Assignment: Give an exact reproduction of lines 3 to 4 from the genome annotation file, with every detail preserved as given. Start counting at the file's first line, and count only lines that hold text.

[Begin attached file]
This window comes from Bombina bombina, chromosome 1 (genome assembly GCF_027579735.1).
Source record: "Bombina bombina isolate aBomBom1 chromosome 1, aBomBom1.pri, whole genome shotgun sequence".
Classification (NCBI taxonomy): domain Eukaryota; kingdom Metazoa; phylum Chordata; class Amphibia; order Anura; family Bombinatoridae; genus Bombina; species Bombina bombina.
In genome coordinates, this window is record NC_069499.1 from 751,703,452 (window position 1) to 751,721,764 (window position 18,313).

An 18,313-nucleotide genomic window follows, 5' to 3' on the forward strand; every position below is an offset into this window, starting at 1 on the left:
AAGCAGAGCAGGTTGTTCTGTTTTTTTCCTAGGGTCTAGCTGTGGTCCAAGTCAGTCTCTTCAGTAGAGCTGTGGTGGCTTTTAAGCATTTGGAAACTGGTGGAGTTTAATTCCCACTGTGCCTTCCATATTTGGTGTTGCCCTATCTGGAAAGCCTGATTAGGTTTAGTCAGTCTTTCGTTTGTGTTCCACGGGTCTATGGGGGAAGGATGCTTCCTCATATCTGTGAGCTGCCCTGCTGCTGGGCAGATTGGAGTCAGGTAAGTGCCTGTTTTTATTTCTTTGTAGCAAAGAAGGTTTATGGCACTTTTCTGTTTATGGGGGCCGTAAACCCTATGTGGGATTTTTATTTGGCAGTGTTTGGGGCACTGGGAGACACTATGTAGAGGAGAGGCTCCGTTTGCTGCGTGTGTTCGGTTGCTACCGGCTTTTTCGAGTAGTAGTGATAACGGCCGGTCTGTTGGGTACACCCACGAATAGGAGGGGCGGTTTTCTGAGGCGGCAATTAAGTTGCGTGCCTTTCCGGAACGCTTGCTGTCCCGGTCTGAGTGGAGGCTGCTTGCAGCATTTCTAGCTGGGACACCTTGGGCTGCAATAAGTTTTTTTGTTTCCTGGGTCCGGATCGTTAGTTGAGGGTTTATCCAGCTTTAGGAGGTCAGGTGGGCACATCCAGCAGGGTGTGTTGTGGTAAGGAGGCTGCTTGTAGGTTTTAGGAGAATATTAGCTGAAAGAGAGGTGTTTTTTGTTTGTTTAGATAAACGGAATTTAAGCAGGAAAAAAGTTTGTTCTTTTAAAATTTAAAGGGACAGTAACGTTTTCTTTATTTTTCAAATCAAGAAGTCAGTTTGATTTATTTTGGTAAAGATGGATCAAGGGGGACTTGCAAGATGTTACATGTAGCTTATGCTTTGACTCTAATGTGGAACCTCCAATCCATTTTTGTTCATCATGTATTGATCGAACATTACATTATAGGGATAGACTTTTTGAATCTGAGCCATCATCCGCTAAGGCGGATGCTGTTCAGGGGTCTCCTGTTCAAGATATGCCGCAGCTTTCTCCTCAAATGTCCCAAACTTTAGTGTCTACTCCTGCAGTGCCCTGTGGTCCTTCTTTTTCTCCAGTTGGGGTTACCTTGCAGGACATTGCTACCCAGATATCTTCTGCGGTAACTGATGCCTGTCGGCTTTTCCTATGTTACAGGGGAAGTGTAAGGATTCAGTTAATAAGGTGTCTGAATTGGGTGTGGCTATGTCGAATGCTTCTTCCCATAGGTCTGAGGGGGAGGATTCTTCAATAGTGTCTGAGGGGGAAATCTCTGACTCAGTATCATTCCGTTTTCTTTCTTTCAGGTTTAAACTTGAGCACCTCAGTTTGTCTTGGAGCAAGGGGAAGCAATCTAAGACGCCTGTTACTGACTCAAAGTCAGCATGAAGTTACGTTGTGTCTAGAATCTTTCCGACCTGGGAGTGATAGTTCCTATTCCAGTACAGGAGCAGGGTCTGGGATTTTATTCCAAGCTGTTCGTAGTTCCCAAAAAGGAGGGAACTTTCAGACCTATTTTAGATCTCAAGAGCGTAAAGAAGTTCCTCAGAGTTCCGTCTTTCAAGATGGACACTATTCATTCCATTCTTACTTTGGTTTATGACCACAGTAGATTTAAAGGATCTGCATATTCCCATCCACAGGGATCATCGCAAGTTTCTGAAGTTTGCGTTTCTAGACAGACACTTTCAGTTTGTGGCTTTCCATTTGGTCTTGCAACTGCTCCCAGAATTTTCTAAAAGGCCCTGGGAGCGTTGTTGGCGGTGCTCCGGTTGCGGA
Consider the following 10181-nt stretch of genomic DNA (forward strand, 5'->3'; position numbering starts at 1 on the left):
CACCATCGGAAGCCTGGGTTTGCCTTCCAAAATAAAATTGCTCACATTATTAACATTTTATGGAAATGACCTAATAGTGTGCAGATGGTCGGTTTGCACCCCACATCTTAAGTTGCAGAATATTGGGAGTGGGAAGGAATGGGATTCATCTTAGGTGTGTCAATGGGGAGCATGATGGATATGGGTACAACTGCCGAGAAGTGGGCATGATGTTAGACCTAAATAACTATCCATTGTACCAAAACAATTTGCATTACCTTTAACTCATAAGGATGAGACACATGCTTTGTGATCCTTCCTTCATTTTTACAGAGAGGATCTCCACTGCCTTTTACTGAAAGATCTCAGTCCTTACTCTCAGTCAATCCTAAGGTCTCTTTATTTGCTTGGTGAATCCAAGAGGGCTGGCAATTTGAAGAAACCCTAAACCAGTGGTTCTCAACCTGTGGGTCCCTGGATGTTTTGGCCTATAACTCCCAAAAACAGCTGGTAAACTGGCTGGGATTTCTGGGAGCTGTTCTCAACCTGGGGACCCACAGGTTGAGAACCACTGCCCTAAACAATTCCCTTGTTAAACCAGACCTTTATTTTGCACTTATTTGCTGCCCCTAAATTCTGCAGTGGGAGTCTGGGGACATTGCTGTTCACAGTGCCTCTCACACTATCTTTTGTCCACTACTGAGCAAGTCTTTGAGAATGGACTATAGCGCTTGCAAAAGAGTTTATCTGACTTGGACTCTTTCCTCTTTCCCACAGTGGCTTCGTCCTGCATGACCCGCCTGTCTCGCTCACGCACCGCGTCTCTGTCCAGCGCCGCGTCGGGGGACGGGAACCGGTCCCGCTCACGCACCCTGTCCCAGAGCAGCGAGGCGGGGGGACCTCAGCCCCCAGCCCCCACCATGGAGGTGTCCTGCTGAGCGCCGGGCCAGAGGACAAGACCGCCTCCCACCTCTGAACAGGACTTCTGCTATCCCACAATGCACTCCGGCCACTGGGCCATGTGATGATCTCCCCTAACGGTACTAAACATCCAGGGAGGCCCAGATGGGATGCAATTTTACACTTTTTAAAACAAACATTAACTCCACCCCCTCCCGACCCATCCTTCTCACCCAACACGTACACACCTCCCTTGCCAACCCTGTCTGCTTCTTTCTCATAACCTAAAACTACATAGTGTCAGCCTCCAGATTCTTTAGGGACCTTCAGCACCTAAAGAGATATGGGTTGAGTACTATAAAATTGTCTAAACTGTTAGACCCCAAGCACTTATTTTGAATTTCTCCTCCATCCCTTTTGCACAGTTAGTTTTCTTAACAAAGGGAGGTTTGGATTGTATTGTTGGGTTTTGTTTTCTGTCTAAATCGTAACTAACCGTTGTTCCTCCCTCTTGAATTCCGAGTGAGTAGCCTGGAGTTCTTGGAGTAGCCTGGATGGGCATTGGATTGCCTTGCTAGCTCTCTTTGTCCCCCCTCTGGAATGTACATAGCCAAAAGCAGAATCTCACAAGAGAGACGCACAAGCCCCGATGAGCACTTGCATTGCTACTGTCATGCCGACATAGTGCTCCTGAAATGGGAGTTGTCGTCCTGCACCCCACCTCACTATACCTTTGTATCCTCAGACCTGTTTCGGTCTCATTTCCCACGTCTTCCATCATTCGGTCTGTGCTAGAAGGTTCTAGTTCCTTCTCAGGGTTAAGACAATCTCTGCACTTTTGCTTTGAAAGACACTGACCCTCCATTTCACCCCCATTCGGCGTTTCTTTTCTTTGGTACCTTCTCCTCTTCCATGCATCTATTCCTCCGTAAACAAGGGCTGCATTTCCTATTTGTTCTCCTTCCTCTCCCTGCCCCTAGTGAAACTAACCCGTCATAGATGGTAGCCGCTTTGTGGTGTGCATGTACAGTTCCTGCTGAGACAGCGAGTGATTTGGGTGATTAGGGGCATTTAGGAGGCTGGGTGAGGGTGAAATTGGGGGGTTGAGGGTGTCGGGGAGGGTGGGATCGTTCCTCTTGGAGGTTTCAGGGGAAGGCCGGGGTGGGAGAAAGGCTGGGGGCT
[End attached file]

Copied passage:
Classification (NCBI taxonomy): domain Eukaryota; kingdom Metazoa; phylum Chordata; class Amphibia; order Anura; family Bombinatoridae; genus Bombina; species Bombina bombina.
In genome coordinates, this window is record NC_069499.1 from 751,703,452 (window position 1) to 751,721,764 (window position 18,313).